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Shorting Oil, Hedging Tesla

Discussion in 'TSLA Investor Discussions' started by jhm, Mar 15, 2016.

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  1. ItsNotAboutTheMoney

    ItsNotAboutTheMoney Well-Known Member

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    A chunk of the oil import step is replaced by moving money to other Americans who then use that money to import other goods.

    No change to trade deficit, but the extra movement of money within the economy increases domestic wealth.
     
  2. Doggydogworld

    Doggydogworld Member

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    Recurring losses, repeatedly failing to meet forecasts, only kept afloat by investor money -- for a minute I thought I was back on Seeking Alpha reading a writeup on our favorite EV company :)

    Fracking economics are terrible, but the effect on global oil markets is undeniable.
     
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  3. neroden

    neroden Model S Owner and Frustrated Tesla Fan

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    It does show that losing money continuously doesn't stop businesses from operating, as long as they can keep finding new investor money. This phenomenon has some pretty major effects on the entire capitalist system.

    I have no idea when the dumb money will stop backing the frackers. It started going in around 2000 -- I didn't expect the flow of dumb money to last for 20 years, and now I have no idea how long it's going to last. Investors have been sounding the warnings repeatedly, as one foundation after another pulls their money out of the oil sector because it's been the worst-performing sector in the last decade, but somehow, dumb money keeps flowing in...

    I actually came up with the conspiracy theory that the US military or the CIA, or some faction thereof, was funnelling the money into the frackers through shell companies, out of the bloated, unaudited military budget. Because they would see the domestic oil production as being in the national interest, and would see it as a national security matter, and would therefore want the fracked oil to be produced even if it was unprofitable. This would explain why the unprofitable fracking business has only been big in the US, and would explain where the money was coming from. I don't really believe this, but it is a possibility, I suppose.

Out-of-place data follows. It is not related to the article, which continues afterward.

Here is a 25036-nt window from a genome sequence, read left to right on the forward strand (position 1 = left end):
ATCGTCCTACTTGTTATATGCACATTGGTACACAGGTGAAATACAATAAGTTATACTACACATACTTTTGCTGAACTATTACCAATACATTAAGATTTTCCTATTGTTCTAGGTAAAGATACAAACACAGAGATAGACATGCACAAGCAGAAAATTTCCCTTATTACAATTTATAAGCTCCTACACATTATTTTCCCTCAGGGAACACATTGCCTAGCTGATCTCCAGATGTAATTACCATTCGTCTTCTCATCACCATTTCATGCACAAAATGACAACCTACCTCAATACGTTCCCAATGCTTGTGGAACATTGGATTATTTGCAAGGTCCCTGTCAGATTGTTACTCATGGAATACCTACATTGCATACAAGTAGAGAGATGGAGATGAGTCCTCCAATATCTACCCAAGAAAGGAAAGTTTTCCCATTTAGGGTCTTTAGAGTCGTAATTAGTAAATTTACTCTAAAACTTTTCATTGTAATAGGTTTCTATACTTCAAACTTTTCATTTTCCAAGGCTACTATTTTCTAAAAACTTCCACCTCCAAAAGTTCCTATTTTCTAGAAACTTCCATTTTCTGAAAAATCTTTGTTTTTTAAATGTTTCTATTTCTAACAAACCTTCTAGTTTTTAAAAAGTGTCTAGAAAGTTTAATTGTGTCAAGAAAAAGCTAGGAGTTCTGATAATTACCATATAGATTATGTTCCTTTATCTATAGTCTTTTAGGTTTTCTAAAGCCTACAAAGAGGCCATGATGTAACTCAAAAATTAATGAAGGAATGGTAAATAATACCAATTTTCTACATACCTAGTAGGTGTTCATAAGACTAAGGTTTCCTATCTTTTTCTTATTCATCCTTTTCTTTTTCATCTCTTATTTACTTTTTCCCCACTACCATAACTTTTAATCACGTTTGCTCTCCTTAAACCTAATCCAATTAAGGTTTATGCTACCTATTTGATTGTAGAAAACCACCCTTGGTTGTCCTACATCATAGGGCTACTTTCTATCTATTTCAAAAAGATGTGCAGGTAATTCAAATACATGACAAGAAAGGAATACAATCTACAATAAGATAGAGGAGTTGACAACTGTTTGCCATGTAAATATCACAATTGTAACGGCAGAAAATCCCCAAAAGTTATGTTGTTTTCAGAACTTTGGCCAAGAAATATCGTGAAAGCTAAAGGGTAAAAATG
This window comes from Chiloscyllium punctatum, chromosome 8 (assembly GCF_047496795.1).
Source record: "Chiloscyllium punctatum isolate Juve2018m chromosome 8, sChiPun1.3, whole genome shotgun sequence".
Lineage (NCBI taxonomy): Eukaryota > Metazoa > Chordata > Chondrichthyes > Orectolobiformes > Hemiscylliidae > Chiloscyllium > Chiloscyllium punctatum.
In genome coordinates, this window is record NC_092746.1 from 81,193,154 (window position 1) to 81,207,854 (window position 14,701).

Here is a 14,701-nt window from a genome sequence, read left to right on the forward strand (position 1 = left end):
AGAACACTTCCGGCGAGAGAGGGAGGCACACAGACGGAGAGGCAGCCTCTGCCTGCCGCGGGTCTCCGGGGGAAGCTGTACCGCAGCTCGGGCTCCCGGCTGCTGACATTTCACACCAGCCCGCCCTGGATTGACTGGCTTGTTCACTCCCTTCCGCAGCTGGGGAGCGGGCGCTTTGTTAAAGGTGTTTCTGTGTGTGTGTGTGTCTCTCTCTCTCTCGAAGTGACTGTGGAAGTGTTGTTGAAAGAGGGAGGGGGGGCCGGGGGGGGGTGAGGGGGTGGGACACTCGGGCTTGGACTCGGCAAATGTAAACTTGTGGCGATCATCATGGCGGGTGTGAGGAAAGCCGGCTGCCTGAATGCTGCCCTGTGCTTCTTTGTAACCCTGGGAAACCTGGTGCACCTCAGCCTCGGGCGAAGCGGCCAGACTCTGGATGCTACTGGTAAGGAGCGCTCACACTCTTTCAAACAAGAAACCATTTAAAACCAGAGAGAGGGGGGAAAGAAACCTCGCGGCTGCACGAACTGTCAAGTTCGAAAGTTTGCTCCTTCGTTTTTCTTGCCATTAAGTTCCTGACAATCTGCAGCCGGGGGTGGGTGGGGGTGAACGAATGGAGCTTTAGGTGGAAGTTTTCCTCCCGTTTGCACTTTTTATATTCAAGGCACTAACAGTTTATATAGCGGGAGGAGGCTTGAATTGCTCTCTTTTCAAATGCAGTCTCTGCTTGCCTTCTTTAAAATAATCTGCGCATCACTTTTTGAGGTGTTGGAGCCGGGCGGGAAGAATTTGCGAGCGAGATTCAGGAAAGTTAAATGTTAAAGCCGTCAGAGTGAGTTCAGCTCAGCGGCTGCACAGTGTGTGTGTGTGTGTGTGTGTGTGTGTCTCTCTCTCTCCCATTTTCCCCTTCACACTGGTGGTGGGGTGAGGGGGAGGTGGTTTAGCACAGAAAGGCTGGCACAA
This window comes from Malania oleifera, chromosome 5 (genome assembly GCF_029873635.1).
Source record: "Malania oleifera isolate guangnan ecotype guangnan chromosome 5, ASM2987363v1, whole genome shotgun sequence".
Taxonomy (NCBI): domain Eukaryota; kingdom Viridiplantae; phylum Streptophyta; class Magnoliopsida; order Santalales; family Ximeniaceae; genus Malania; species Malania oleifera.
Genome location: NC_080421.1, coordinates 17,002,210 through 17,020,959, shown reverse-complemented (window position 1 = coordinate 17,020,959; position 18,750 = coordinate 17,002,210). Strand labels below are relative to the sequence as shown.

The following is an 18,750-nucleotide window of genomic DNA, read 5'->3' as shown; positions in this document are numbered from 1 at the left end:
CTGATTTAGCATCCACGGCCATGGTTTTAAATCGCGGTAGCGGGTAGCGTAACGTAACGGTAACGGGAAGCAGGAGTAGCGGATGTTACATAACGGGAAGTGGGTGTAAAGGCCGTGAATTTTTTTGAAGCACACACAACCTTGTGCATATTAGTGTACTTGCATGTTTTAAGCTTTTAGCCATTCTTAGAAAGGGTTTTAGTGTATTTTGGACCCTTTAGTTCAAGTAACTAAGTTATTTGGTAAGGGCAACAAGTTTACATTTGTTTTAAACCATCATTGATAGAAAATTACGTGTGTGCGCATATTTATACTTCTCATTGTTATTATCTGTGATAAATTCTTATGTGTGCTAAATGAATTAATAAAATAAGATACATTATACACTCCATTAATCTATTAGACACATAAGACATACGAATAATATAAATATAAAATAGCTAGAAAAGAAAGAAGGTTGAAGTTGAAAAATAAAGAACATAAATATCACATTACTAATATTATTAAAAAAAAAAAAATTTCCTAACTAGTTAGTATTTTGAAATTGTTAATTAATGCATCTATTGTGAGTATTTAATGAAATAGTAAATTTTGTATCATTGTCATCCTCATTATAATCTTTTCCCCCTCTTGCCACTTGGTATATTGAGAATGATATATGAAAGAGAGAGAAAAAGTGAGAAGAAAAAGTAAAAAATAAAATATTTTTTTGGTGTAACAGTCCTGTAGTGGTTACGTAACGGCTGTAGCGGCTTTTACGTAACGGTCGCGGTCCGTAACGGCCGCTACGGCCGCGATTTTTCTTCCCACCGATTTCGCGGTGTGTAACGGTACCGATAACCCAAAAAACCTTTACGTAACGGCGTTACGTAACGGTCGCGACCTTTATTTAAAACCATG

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  4. Paracelsus

    Paracelsus Member

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    #5304 Paracelsus, Jun 29, 2019
    Last edited: Jun 29, 2019
    Peak Oil appears to have arrived with a huge Thud in Alaska, and yet the political culture of Alaskans is still not allowing them to successfully embrace this very forecastable event as Norway successfully did. The Governor is scrambling to veto $444 million in budget proposals, which include massive cuts to the University of Alaska system that will be passed on in the form of Student Tuition..............yet he is trying to maintain the full annual payout to each citizen in the form of the Permanent Fund Dividend - which was supposed to be a rainy day fund to cover a transition to a different economy when this day came (again - like Norway has done). You won't get re-elected in Alaska if you reduce everyone's annual dividend dispite very low crude prices and record low production levels......... Alaska's predicament is noteworthy IMO because its catalyst appears to be peak oil demand, and the incredulous economic prioritization decisions being made are reflected in what we are starting to see on a larger National scale when our politicians make decisions influenced by fossil fuel and health care lobbyists. The biggest losers in his veto selections appear to be Education, Public Broadcasting, Public Safety Officers, and Senior Benefits Programs among many others ('cut education, health care, and retirement benefits first whenever possible' mode of thinking). Included in his veto with any impact on the budget was a $3.4 Million cut to the Ocean Ranger Cruise Ship pollution inspection program (this was funded from the cruise ships themselves so this is appears to be an opportunity to increase profits for cruise ship companies at the expense of the environment).

    "Alaska House Speaker Bryce Edgmon, I-Dillingham, said the governor’s budget presents an “imminent threat" to Alaskans.

    “The fundamental question is now squarely before Alaskans. What’s more important: a healthy economy, our schools, university, and seniors, or doubling the Permanent Fund Dividend at the expense of essential state services? The governor has made his choice clear,” Edgmon wrote."

    Alaska North Slope oil production is about to be at its lowest fiscal-year level since pipeline startup
     
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  5. TheTalkingMule

    TheTalkingMule Distributed Energy Enthusiast

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    China is on pace to sell 4M fewer ICE vehicles this year than last. Yikes.

    So far my short WTI thesis of last week is looking as strong as my SCTY options plays of 2016. But the week is young!